JACKSONVILLE BEACH, Fla. -- Rip currents aren't just a problem for us. They can also be very dangerous for man's best friend.
"If you take the animals out there and they're jumping around in the water, big strong waves are much more likely to impact them," said Captain Bill Horn, Volunteer Life Saving Corp.
Horn says even though it's been a year or two since a dog has been reportedly caught in a rip current, the currents can affect your dog just as they affect you.
Big waves, especially like the ones we're seeing on Labor Day, can roll your dog over, catch their head and spin them.
"If a dog gets stuck in a rip current, they're going to be just as bad off as a normal human, because they don't have any understanding as to exactly what to do, they would do the exact wrong thing that everybody else does, which is try and head toward shore," said Horn.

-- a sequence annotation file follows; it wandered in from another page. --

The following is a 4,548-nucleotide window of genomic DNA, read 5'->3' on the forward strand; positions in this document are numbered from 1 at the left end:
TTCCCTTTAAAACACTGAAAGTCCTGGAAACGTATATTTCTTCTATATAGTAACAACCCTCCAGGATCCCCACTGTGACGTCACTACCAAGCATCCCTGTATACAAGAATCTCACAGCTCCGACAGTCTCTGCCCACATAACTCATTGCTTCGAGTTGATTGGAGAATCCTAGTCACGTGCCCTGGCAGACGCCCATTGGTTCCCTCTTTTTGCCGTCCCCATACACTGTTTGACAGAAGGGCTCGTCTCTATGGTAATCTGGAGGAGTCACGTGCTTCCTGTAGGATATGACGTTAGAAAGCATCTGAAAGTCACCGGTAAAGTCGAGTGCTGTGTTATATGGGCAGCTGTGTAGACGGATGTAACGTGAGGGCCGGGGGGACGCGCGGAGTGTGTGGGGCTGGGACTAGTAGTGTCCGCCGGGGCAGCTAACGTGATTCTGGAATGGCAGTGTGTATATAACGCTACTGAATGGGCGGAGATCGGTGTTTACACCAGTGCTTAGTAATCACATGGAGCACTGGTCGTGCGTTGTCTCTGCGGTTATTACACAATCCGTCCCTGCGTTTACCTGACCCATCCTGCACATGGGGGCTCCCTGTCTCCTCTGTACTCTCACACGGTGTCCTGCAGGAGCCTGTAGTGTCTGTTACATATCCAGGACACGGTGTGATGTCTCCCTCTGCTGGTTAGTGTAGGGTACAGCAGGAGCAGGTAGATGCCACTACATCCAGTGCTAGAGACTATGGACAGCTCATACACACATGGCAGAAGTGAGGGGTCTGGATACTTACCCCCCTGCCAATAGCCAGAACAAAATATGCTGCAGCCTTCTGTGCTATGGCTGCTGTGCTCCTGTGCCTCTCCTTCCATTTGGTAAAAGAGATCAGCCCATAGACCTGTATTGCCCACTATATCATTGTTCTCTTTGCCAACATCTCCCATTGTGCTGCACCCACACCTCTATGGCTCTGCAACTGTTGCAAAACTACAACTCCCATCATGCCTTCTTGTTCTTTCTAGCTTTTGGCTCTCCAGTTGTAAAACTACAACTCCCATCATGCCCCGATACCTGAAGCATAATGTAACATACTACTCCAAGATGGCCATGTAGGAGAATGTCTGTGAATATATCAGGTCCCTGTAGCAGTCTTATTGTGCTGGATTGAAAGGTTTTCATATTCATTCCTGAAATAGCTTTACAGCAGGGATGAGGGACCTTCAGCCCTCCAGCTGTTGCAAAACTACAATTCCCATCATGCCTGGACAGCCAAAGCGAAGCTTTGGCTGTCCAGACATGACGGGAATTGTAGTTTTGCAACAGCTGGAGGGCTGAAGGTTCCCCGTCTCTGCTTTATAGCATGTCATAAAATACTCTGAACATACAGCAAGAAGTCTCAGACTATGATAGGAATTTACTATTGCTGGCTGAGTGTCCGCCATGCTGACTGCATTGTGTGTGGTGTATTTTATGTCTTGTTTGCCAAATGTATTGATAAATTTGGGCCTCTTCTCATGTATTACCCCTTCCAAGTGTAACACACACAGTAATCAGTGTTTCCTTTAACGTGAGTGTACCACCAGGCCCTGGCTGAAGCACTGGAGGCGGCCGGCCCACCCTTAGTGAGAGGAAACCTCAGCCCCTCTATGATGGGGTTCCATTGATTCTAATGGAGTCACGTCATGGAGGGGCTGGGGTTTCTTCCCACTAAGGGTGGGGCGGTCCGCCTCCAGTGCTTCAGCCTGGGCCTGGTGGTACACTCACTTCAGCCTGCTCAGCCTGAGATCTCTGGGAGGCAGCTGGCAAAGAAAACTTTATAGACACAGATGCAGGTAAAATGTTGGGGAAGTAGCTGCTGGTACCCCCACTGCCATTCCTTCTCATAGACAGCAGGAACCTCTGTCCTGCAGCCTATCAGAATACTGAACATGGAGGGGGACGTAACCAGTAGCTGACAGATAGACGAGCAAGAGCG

Horn says if your dog get swept away by a current on a day like Monday, you shouldn't go after your dog. Instead, call over a lifeguard or dial 911 to have the professionals help.
Whether with a dog or by yourself, it's always smart to swim near a lifeguard, he says.
Small dogs like Flitz, a one year old Chihuahua at the beach Monday, are especially vulnerable to rip currents because of their size.
"He could get easily taken away and he's irreplaceable, as you see, so we're very careful with him," said owner Michelle Taveras.
She says she understands the risks. She says she doesn't let Flitz get out too far into the water, but says he's well trained, and responds to prompts.
"I don't think he wants to go in any more he's been hiding," said Taveras.
Thankfully for Michelle, Flitz may have had his fill of the water for the day.
"It is really scary, but he needs to have fun too, and he needs exercise so we've got to let him enjoy, just keep an extra close eye on him," said Taveras.